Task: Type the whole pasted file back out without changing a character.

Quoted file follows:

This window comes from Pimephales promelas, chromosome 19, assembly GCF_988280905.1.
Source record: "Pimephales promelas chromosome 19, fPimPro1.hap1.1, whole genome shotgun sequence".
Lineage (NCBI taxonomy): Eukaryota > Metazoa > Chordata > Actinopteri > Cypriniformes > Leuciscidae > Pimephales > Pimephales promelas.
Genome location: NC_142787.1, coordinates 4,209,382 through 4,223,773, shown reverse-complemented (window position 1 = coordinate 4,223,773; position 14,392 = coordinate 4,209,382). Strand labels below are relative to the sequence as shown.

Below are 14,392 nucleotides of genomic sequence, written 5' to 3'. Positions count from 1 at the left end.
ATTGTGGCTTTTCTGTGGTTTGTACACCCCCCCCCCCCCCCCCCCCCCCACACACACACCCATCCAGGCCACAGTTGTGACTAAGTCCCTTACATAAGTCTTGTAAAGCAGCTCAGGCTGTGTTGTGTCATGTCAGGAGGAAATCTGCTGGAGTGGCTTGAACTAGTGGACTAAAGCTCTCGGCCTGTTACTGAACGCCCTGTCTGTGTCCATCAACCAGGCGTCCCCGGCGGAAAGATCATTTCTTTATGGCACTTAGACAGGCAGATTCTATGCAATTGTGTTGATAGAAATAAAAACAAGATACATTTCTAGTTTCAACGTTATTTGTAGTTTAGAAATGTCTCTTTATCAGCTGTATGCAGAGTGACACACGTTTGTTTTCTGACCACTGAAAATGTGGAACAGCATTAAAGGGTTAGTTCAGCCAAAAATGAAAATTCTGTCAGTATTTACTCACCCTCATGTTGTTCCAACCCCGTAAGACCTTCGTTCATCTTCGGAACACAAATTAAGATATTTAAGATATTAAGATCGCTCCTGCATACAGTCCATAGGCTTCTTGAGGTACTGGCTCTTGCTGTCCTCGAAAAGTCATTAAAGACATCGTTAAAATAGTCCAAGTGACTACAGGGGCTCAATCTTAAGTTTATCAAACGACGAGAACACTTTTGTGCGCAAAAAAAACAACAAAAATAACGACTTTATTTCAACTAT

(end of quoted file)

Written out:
This window comes from Pimephales promelas, chromosome 19, assembly GCF_988280905.1.
Source record: "Pimephales promelas chromosome 19, fPimPro1.hap1.1, whole genome shotgun sequence".
Lineage (NCBI taxonomy): Eukaryota > Metazoa > Chordata > Actinopteri > Cypriniformes > Leuciscidae > Pimephales > Pimephales promelas.
Genome location: NC_142787.1, coordinates 4,209,382 through 4,223,773, shown reverse-complemented (window position 1 = coordinate 4,223,773; position 14,392 = coordinate 4,209,382). Strand labels below are relative to the sequence as shown.

Below are 14,392 nucleotides of genomic sequence, written 5' to 3'. Positions count from 1 at the left end.
ATTGTGGCTTTTCTGTGGTTTGTACACCCCCCCCCCCCCCCCCCCCCCCACACACACACCCATCCAGGCCACAGTTGTGACTAAGTCCCTTACATAAGTCTTGTAAAGCAGCTCAGGCTGTGTTGTGTCATGTCAGGAGGAAATCTGCTGGAGTGGCTTGAACTAGTGGACTAAAGCTCTCGGCCTGTTACTGAACGCCCTGTCTGTGTCCATCAACCAGGCGTCCCCGGCGGAAAGATCATTTCTTTATGGCACTTAGACAGGCAGATTCTATGCAATTGTGTTGATAGAAATAAAAACAAGATACATTTCTAGTTTCAACGTTATTTGTAGTTTAGAAATGTCTCTTTATCAGCTGTATGCAGAGTGACACACGTTTGTTTTCTGACCACTGAAAATGTGGAACAGCATTAAAGGGTTAGTTCAGCCAAAAATGAAAATTCTGTCAGTATTTACTCACCCTCATGTTGTTCCAACCCCGTAAGACCTTCGTTCATCTTCGGAACACAAATTAAGATATTTAAGATATTAAGATCGCTCCTGCATACAGTCCATAGGCTTCTTGAGGTACTGGCTCTTGCTGTCCTCGAAAAGTCATTAAAGACATCGTTAAAATAGTCCAAGTGACTACAGGGGCTCAATCTTAAGTTTATCAAACGACGAGAACACTTTTGTGCGCAAAAAAAACAACAAAAATAACGACTTTATTTCAACTAT